“All it takes is one bad day,” a famous cartoon villain once said, “to reduce the sanest man alive to lunacy.” And while Kelly Reichardt’s 2008 film Wendy and Lucy is about as far as one can get from the world of the Dark Knight, it takes that “one bad day” idea and turns it into something far more real and affecting. There will be no Wendy Halloween costumes, come October.
Arriving at Amherst Cinema to kick off the theater’s Films of Kelly Reichardt retrospective — her new film First Cow will be released this month — Wendy and Lucy is the story of a young woman and her dog, and the long-lasting repercussions of what can sometimes seem like small decisions. Michelle Williams, with dark hair, cutoffs, and a hoodie, is Wendy, a loner on her way to Alaska, where she has a hazy idea of working in a fishery. “I hear they need people up there,” she says, and one gets the sense that it could be nice to be needed.
Her companion is her dog Lucy, and for Wendy, she truly is that — the only being she fully lets in, the only one she trusts enough to share her life on the road. But before the pair can reach Alaska, Wendy’s aging car stops them dead when it breaks down in Oregon. Already living on the edges of poverty, the car repair is an
unexpected impossibility, and the fallout from that ripples out to touch every aspect of Wendy’s life, including Lucy.
It wouldn’t be right to say it’s a joy to watch Williams as she moves through the story, but it is a deeply affecting portrayal, and one that lingers long after the film ends. At its inevitable but heartbreaking close, Wendy and Lucy reminds us that life can indeed nasty, brutish, and short — and that our connection to each other is all the more important because of it.
Wendy and Lucy, various dates/times, Amherst Cinema, 28 Amity St., Amherst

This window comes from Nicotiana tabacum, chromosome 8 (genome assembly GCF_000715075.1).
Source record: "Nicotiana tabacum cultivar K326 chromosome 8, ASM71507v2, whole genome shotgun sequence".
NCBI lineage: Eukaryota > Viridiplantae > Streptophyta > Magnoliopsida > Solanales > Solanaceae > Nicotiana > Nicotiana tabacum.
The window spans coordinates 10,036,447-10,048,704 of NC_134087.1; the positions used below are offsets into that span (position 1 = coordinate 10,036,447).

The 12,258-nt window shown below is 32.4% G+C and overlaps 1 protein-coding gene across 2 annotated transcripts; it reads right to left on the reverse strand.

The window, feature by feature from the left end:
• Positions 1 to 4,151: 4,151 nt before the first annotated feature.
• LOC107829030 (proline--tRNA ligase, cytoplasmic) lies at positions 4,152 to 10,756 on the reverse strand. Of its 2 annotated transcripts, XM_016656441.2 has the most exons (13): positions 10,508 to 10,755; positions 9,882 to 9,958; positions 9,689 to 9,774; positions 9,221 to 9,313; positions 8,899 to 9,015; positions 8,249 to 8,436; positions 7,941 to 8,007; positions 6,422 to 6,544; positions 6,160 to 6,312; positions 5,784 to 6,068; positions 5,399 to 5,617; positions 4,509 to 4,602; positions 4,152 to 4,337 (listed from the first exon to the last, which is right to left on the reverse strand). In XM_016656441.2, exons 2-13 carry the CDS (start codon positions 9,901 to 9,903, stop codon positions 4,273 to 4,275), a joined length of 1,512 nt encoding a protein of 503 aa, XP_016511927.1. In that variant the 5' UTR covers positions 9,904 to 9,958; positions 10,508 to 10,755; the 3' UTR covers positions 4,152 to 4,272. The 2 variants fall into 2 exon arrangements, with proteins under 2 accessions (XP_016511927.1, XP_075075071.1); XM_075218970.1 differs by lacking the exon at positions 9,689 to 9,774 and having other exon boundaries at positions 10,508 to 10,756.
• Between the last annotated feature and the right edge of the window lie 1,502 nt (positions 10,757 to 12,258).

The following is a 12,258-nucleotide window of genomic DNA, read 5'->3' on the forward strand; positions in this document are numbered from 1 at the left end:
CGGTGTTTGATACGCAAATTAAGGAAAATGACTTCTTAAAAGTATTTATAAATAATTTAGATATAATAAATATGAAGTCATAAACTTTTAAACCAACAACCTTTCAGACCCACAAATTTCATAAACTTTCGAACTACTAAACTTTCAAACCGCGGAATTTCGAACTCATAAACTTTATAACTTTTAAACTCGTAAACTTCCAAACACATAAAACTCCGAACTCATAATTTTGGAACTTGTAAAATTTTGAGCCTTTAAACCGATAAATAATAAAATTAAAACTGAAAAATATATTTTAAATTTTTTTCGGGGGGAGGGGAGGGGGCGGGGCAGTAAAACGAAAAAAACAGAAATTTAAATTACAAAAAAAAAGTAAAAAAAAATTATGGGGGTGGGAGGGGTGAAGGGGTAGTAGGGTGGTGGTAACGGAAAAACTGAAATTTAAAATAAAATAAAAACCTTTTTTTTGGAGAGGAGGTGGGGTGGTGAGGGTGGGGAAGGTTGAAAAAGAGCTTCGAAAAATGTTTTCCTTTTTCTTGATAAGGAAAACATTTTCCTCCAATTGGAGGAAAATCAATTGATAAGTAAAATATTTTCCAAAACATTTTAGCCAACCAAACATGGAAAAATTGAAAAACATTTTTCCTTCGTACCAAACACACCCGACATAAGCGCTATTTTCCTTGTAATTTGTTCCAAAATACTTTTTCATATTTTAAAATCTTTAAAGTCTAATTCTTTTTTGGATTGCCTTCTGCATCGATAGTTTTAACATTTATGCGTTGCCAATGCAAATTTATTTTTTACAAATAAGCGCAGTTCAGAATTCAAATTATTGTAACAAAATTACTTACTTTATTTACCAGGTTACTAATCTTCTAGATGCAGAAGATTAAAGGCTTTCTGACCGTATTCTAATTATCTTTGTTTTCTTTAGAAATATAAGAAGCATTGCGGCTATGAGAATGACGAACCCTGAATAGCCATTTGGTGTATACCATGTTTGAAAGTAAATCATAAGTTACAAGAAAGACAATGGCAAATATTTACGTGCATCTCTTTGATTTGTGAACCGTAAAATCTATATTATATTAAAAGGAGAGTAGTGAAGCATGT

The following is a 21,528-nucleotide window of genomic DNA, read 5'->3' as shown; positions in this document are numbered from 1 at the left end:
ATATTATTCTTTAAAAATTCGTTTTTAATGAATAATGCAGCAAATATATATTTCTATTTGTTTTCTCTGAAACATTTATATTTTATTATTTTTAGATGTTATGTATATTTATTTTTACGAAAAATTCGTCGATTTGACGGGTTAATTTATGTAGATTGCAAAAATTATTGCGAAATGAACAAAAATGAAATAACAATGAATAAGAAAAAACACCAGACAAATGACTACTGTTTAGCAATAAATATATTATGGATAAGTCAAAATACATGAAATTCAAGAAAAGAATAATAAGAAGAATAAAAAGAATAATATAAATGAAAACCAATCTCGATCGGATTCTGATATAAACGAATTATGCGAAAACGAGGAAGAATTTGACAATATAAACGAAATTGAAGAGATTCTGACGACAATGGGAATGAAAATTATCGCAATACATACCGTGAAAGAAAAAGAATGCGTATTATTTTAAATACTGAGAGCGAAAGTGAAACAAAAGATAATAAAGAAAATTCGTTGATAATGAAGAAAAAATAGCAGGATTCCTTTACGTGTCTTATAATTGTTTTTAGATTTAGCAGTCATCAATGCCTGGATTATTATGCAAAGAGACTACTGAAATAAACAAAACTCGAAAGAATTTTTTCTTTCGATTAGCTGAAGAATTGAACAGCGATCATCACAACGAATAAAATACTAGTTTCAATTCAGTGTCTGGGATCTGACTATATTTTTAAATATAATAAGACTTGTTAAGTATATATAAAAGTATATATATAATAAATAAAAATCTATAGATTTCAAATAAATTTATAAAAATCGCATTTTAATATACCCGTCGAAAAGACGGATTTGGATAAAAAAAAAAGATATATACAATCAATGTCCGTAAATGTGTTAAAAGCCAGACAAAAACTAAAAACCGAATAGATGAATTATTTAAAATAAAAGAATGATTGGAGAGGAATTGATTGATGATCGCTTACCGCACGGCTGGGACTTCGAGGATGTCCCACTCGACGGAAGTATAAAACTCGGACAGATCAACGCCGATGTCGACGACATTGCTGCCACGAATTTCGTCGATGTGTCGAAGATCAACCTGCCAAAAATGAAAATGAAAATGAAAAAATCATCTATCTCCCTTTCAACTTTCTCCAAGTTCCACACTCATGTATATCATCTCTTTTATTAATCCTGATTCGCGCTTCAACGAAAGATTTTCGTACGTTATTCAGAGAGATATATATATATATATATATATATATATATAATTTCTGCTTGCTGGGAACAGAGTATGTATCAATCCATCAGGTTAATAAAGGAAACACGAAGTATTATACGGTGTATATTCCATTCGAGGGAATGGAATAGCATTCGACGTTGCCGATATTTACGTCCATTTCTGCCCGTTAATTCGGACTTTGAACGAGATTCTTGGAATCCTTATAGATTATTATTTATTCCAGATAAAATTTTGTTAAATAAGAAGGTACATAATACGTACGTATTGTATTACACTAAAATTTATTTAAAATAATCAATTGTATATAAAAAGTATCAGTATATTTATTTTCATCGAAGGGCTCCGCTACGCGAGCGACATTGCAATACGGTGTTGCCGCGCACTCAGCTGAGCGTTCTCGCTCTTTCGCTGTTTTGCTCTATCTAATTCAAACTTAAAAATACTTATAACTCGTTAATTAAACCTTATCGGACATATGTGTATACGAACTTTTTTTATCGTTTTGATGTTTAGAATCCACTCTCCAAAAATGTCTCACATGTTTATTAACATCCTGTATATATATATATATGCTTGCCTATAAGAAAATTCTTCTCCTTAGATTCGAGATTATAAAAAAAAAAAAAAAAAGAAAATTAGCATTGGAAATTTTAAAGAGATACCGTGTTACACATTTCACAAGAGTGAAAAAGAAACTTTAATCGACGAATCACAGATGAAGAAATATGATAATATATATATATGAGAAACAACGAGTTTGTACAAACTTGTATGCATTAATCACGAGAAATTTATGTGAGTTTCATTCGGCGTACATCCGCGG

Coming Up: Sharp-eyed readers of this column will have noticed that Cinemadope has shifted to a biweekly schedule. Since the Advocate itself continues to publish as a weekly, the frequent “Also This Week” notice will now be a more regular “Coming Up” section, which should better serve Valley filmgoers during those weeks when the column does not appear.
So then: coming up next week, Pothole Pictures is celebrating 25 years as a volunteer-run community movie theater as it embarks on its spring film schedule. It’s truly a remarkable achievement for Shelburne Falls and the surrounding communities: the town has not had a commercial theater since 1965, but thanks to the commitment of the theater’s volunteers there hasn’t been a shortage of great cinema for a quarter of a century. “The truth of the matter is,” says Pothole Pictures founder Andrew Baker, “if you live in a village of less than 2,000 people you’ve got to make your own fun on a Friday night.”
And so, after nearly 400 films, meet-the-director events, and live local music preceding the films — get there a half hour before showtime — a new season begins, this time with a screening of the agriculture documentary The Biggest Little Farm, which charts the birth and growing pains of Apricot Lane Farms, a 200-acre farm 40 miles north of Los Angeles. Started during a brutal drought, the farm was nursed to health by the creative, diversity-based philosophy of novice farmers John and Molly Chester (and the financial support of very generous investor). A panel of local farm educators will lead a discussion following the screenings.
The Biggest Little Farm, March 20/21, 7:30 p.m., Pothole Pictures, 51 Bridge St., Shelburne Falls
Jack Brown can be reached at firstname.lastname@example.org.